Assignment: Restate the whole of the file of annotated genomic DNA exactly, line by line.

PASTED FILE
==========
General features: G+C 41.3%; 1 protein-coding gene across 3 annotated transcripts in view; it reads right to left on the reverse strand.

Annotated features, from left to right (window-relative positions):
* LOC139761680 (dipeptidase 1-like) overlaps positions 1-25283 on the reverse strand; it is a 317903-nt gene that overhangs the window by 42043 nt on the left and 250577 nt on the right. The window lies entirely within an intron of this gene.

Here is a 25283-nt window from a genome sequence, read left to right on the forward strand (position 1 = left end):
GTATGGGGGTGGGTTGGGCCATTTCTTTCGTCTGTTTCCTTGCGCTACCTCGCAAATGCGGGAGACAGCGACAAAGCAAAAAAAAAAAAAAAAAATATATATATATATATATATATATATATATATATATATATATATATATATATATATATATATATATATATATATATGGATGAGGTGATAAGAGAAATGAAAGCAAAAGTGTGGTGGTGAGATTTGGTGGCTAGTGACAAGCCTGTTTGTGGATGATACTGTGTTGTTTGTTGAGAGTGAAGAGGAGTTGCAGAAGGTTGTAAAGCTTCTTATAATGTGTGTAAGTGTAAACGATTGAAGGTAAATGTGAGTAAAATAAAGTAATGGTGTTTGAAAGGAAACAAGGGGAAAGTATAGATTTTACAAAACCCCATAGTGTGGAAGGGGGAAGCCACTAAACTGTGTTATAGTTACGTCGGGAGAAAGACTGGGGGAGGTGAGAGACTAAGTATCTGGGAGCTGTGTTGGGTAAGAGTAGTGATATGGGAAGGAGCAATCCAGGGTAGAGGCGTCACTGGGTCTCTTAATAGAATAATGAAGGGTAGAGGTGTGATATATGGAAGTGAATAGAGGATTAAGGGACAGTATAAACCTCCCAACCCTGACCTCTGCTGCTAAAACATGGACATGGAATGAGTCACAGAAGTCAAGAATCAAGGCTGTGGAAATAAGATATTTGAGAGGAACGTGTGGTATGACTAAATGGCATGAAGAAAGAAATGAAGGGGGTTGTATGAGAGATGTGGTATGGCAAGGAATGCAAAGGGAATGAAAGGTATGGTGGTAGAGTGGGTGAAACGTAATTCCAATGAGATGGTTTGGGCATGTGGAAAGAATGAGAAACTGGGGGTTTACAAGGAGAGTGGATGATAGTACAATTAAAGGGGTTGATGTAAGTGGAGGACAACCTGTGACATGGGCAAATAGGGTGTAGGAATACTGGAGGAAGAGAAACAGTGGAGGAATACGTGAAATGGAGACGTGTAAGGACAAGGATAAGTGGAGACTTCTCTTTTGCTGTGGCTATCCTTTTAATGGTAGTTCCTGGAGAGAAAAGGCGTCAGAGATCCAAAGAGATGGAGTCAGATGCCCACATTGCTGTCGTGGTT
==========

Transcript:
General features: G+C 41.3%; 1 protein-coding gene across 3 annotated transcripts in view; it reads right to left on the reverse strand.

Annotated features, from left to right (window-relative positions):
* LOC139761680 (dipeptidase 1-like) overlaps positions 1-25283 on the reverse strand; it is a 317903-nt gene that overhangs the window by 42043 nt on the left and 250577 nt on the right. The window lies entirely within an intron of this gene.

Here is a 25283-nt window from a genome sequence, read left to right on the forward strand (position 1 = left end):
GTATGGGGGTGGGTTGGGCCATTTCTTTCGTCTGTTTCCTTGCGCTACCTCGCAAATGCGGGAGACAGCGACAAAGCAAAAAAAAAAAAAAAAAATATATATATATATATATATATATATATATATATATATATATATATATATATATATATATATATATATATATATATGGATGAGGTGATAAGAGAAATGAAAGCAAAAGTGTGGTGGTGAGATTTGGTGGCTAGTGACAAGCCTGTTTGTGGATGATACTGTGTTGTTTGTTGAGAGTGAAGAGGAGTTGCAGAAGGTTGTAAAGCTTCTTATAATGTGTGTAAGTGTAAACGATTGAAGGTAAATGTGAGTAAAATAAAGTAATGGTGTTTGAAAGGAAACAAGGGGAAAGTATAGATTTTACAAAACCCCATAGTGTGGAAGGGGGAAGCCACTAAACTGTGTTATAGTTACGTCGGGAGAAAGACTGGGGGAGGTGAGAGACTAAGTATCTGGGAGCTGTGTTGGGTAAGAGTAGTGATATGGGAAGGAGCAATCCAGGGTAGAGGCGTCACTGGGTCTCTTAATAGAATAATGAAGGGTAGAGGTGTGATATATGGAAGTGAATAGAGGATTAAGGGACAGTATAAACCTCCCAACCCTGACCTCTGCTGCTAAAACATGGACATGGAATGAGTCACAGAAGTCAAGAATCAAGGCTGTGGAAATAAGATATTTGAGAGGAACGTGTGGTATGACTAAATGGCATGAAGAAAGAAATGAAGGGGGTTGTATGAGAGATGTGGTATGGCAAGGAATGCAAAGGGAATGAAAGGTATGGTGGTAGAGTGGGTGAAACGTAATTCCAATGAGATGGTTTGGGCATGTGGAAAGAATGAGAAACTGGGGGTTTACAAGGAGAGTGGATGATAGTACAATTAAAGGGGTTGATGTAAGTGGAGGACAACCTGTGACATGGGCAAATAGGGTGTAGGAATACTGGAGGAAGAGAAACAGTGGAGGAATACGTGAAATGGAGACGTGTAAGGACAAGGATAAGTGGAGACTTCTCTTTTGCTGTGGCTATCCTTTTAATGGTAGTTCCTGGAGAGAAAAGGCGTCAGAGATCCAAAGAGATGGAGTCAGATGCCCACATTGCTGTCGTGGTT